• Lindsay

Measuring Talent Without Assessment?




The current audit culture has had an unexpected impact on performance management: ‘assessment’ has developed a bad rep, and the idea of formally ‘evaluating’ employees is losing its appeal.

Organizations like Netflix and Microsoft have abandoned annual reviews altogether, opting instead to treat performance management as a continuous process built upon a strong coaching culture.


On the surface, this seems ironic. Nearly all other aspects of most organizations rely heavily on big data and show a quantification bias in pursuit of ‘objectivity’ and ‘certainty’ as they set strategy, make investments, and take risks. How can organizations with a love for counting forgo the opportunity to measure their biggest investment – talent?


Of course, they aren’t. What looks like a move away from measuring, is in fact an expansion of how, what, and when we measure. Netflix and Microsoft haven’t forsaken the quantitative; they’ve broken tradition by making the integration of big (quantitative) and thick (qualitative) data routine.


Let’s look at the two critical components of assessment-free talent management:


  1. Development is treated a continuous process, propelled by a strong coaching culture

  2. Talent is about value generation, not expertise


Talent Doesn't Hibernate.


An organization is a living organism, not bound to the goal-setting and appraisal seasons arbitrarily assigned by HR. While a temporal approach to performance management might help ‘keep track’ of talent cycles, the talent does not hibernate between seasons. Without investment, however, talent can (and will) become stagnant. Potential remains untapped and valueless if it is not mined and cultivated.


By shifting toward a continuous view of development, organizations can access the benefits promised by formal performance appraisals, but without formal assessment:

  • Accurate line of sight into strengths and growth opportunities at the individual, team, and enterprise levels

  • Real-time address of skill and performance gaps

  • Access to hidden talent

  • Direct observation of where and how value is being generated

  • People engagement and empowerment driven by reciprocity (people <->organization)


You might read this and think, “pfft, none of that has ever come from our performance evaluations…[insert disparagement of 360° assessments]”.


Except the lack of insight offered by traditional performance assessments is not a function of using assessments; but the organization’s seasonal treatment of performance. If you threw out the assessments and coached only once or twice a year, you would not be any further ahead.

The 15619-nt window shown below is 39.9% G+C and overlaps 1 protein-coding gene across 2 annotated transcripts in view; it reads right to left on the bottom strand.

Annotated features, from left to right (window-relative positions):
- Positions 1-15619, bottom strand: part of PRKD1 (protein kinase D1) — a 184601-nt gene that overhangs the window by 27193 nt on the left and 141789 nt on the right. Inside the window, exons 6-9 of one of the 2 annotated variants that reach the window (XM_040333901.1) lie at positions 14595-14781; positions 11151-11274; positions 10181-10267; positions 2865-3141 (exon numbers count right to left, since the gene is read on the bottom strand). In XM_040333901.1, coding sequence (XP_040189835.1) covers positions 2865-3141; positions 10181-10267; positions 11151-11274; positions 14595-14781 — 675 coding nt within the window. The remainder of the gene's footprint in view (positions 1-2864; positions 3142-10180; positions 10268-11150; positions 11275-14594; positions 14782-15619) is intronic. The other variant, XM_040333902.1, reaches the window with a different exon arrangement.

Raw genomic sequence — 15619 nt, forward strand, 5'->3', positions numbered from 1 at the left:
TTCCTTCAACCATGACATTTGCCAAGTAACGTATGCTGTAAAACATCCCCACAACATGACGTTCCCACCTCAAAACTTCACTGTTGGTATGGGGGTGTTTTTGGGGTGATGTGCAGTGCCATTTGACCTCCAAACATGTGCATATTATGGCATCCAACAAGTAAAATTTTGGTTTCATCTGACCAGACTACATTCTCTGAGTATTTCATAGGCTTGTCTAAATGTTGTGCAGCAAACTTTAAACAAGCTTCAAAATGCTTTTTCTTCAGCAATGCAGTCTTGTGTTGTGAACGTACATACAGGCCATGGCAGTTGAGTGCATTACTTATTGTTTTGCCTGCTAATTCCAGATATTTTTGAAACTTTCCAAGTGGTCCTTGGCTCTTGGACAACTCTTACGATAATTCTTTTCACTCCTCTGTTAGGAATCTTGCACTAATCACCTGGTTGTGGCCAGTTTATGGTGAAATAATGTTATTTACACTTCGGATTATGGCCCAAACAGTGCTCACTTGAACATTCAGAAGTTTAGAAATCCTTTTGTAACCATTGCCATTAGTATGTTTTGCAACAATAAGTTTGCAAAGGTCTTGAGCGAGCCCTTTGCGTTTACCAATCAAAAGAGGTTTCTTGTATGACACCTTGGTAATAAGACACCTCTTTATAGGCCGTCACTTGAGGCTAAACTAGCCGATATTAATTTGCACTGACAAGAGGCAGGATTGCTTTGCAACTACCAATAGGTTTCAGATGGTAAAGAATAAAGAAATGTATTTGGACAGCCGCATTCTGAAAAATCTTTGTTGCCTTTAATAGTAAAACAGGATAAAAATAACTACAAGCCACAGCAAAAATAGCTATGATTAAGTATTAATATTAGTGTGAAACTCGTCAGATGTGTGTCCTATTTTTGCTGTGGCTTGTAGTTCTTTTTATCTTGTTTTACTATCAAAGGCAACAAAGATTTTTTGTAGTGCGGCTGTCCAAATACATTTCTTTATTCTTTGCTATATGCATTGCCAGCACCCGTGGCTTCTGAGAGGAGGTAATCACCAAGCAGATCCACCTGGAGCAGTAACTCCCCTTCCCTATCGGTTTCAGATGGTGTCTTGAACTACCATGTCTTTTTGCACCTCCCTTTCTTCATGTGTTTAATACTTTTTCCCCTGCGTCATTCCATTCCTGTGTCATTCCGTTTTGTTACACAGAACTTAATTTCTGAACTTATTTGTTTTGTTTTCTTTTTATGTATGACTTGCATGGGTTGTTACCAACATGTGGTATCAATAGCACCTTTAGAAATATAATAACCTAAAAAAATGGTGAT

Talent becomes an ROI generator when performance is continuously improving, and when strengths and growth opportunities can be addressed in real-time.

Regardless of whether formal assessment is in your suite of performance management tools, therefore; talent will not generate ROI unless development is treated as a continuous process; when coaches are intimately engaged with their people, when the organization has direct, real-time line of sight into strengths and growth opportunities, and the infrastructure (i.e., a coaching culture) to respond.


Talent is about value generation, not expertise.


Under traditional systems of performance management, “optimizing” talent involves annual reviews of high-scoring performers, applications of the nine-box or another ranking tool, and pipeline planning to keep high potentials (top talent) engaged. In these environments, critical roles are typically based on hierarchical position, and the risk of high potentials becoming bottlenecked along a career path is palpable.


Talent and potential stagnate, and ROI is stunted.


Alternatively, value-based talent management looks at organizational roles as value generators or value supporters, with varying degrees of directness.


  • “Critical roles” are based on the value they generate or support, and over 60% of these are found 2-3+ levels below executive leadership.

  • Roles are considered “critical” relative to organizational direction and are subject to shifts as the organization evolves (e.g., changes in strategy may prioritize/deprioritize value generated from certain areas of the business).


Value-based talent management enables an agile approach to talent that places the highest value resources (i.e., individuals who generate value, regardless of expertise or role) into the highest value-generating roles.

Talent is optimized, and ROI increases.


Here’s the clincher: the agility of value-based talent management hinges on an agile approach to development. That is, only in organizations where development is a continuous process can talent be leveraged to meet the dynamic needs of the enterprise. Agile talent management requires real-time line of sight into talent strengths and opportunities, and the infrastructure (e.g., coaching culture) to respond.


Full circle.


So, is talent ROI possible without formal assessment? Absolutely. But the problem does not live in the assessments (alone); it’s in our seasonal approach to performance and talent management.


Adopting a continuous approach to development, investing in a robust coaching culture, and viewing talent through the lens of value-generation will offer far more (measurable) performance insight than annual appraisals. Remarkably, these shifts also enhance value offered by formal assessments. After all, we need to see the whole picture to solve the right problem.